Directionality is missing from the images but the edges only go from the numbered nodes (the starting set of Met Modern Art records) to Identity records from OCLC.

The major nodes are those you might expect. Each associated subject is presented in a tag cloud on the Identity page with a variable font size. I’ve used those sizes as edge weights where appropriate and summed them across the network here.

Associated Subjects
Sum of Weights
Exhibition catalogs 412
Criticism, interpretation, etc. 377
Catalogs 326
Biography 318
Art 298
United States 295
Artists 246
History 244
Painters 236
Art, Modern 165
Related Identities Occurences
Museum of Modern Art (New York, N.Y.)
De Kooning, Willem 1904-1997
Picasso, Pablo 1881-1973
Pollock, Jackson 1912-1956
Rothko, Mark 1903-1970
Marin, John 1870-1953
Matisse, Henri 1869-1954
Weber, Max 1881-1961
Braque, Georges 1882-1963
Stieglitz, Alfred 1864-1946

(Ahem, Metropolitan Museum of Art appears only 3 times in the network.)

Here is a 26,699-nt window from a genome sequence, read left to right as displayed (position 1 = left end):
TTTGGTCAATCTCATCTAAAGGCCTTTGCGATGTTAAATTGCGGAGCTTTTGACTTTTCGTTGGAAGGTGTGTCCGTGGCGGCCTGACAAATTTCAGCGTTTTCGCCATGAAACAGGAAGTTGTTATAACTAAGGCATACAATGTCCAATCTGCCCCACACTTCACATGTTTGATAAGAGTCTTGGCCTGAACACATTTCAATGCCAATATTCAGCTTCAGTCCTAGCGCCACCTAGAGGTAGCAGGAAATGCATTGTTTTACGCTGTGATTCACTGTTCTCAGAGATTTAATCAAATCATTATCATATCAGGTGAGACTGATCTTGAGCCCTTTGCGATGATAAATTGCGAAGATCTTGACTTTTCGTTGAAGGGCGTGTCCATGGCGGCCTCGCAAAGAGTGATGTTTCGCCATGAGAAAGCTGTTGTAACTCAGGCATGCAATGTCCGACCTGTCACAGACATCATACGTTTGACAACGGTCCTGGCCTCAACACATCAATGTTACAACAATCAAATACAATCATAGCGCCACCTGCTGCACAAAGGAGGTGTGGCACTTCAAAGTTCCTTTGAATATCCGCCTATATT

I’ve started looking at the network metrics in UCINET and Pajek but I think there has to be something said about validity at this point. What we have is a two-mode network, i.e. a bipartite data set. Not a problem; plenty of ways to look at the data. But this is more an artifact of the data collection method than reality. Object records don’t point to one other and, since I didn’t iterate, there are no connections between the collected nodes. Of course the validity of the whole data set is pretty dubious. My selection criteria were intentionally broad and uninformed – picking the top 3 identies from OCLC and then pulling in everything, ignoring rank and weight in the data collection phase. The initial goal of the pipes was to find out more about the quality of the results from OCLC – to see if a simple query would suffice. So the pipe structure will need to change if we want validity. I don’t know nearly enough about how associated subjects are mapped to identities, or how an identity is “related” to any others, or for that matter how complete the coverage is for Modern Art in OCLC. Ultimately, any analysis will be saying more about the OCLC data surrounding books rather than about the Met’s holdings. I’ll be sure to present the network analysis metrics on a more “complete” dataset.